Here’s an interesting attack that some have been using against Ron Paul lately: Ron Paul was only able to get 1 out of 600+ bills passed in the thirty years he’s been in congress. This shows, they say, that while some of Ron Paul’s ideas are good, the man cannot get people to work with him and get behind those ideas. He just wouldn’t be able to get anything done.
Hmmm. Let’s take a look at some of the ideas that congress has been able to get behind: The Patriot Act, bailouts, the continual raising of the debt ceiling, No Child Left Behind, illegal wars, the NDAA (indefinite detention of Americans without a trial), etc. With this kind of people in congress, I think I would be suspicious of Paul’s bills if congress had gotten behind them.
Somehow, Ron Paul is to blame for congress not voting for any of his good ideas. Perhaps Ron Paul should have mixed it up a bit. If every once in a while he would have written some big government bills with patriotic-sounding names, he could have gotten some of those passed, and we wouldn’t be having this conversation right now. After all, it’s all about getting things done, right?
This is the mentality that is killing us, and now that Republicans have control of the house, the media has been able to convince many people that the problem in Washington is that congress is just not working together. If they would just work together we could fix our problems, they say, ignoring the fact that all of the bad policies that have gotten us into this mess were enacted because congress has actually been able to work together quite well.
To answer the question though, for those concerned, about how Ron Paul would be able to get good things done, the answer is actually very simple. First, congress is made up of a bunch of politicians that have no strong beliefs. They are there because they like being politicians and because of this, they tend to go along with whatever the “consensus” is. If the leadership were to change in the form of a Paul presidency, I believe the Republican party would change, and those in congress would start seeing Paul’s positions as acceptable positions to hold. The cowards that voted for the Patriot Act because they were afraid to have to explain to their constituents why on earth they would be against a bill named the Patriot Act after what happened on September 11th, would find comfort in knowing that they have a president that isn’t afraid of demagogues and would stand up for the truth regardless of how the media would try to portray the party’s positions.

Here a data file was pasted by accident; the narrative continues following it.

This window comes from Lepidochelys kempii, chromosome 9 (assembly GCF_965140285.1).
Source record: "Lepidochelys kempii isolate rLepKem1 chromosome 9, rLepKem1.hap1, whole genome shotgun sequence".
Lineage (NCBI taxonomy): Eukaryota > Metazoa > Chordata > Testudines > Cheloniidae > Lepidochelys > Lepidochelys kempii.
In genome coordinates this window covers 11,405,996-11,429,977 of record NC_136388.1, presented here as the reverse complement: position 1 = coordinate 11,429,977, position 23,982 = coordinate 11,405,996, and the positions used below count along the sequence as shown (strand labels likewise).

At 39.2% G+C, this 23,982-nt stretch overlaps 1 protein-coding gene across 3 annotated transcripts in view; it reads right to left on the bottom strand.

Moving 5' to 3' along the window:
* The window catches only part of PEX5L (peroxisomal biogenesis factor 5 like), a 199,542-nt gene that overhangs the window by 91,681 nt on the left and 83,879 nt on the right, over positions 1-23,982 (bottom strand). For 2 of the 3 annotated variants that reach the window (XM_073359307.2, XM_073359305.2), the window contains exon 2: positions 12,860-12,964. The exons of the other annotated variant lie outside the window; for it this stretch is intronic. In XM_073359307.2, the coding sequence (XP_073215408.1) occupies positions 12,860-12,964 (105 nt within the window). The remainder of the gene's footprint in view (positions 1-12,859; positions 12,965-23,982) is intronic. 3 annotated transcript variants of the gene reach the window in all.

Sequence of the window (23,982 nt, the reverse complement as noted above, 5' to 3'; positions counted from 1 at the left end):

Secondly, Ron Paul is the only one that points out the hypocrisy of both parties. As he has said before, to cut spending everything needs to be on the table. He would tell liberals to cut some domestic spending, and conservatives to cut some military spending. That’s a compromise in the right direction; not the usual compromise of making everyone happy by increasing spending for both sides.
In this era of reality TV, let’s try to keep the focus on the things that should be done and not on empty phrases, like “getting things done,” at least as it relates to the survival of the greatest country on earth.
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